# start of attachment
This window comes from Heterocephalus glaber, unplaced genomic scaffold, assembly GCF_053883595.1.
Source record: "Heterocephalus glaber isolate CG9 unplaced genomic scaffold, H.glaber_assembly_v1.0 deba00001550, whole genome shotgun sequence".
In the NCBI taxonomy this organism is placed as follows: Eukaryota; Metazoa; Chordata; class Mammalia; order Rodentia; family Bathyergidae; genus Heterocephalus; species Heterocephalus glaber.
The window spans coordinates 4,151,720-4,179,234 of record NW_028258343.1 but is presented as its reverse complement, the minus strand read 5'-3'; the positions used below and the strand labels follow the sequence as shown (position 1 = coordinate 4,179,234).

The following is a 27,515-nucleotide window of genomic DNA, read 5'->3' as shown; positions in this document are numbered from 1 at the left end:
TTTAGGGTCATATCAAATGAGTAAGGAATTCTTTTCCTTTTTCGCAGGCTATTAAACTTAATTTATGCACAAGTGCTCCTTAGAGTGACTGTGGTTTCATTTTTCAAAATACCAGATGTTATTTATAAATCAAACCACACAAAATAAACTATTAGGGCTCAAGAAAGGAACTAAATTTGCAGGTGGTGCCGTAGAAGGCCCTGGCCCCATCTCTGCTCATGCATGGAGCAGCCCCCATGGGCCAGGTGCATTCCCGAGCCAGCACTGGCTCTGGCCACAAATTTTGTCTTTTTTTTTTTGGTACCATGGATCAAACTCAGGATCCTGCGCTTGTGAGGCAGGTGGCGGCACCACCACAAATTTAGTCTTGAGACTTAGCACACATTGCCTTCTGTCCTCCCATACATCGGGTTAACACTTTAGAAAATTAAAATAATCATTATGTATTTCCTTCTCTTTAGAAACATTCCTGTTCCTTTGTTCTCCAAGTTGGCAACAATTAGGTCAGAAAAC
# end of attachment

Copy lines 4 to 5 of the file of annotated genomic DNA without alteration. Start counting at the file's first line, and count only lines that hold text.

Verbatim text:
The window spans coordinates 4,151,720-4,179,234 of record NW_028258343.1 but is presented as its reverse complement, the minus strand read 5'-3'; the positions used below and the strand labels follow the sequence as shown (position 1 = coordinate 4,179,234).

The following is a 27,515-nucleotide window of genomic DNA, read 5'->3' as shown; positions in this document are numbered from 1 at the left end: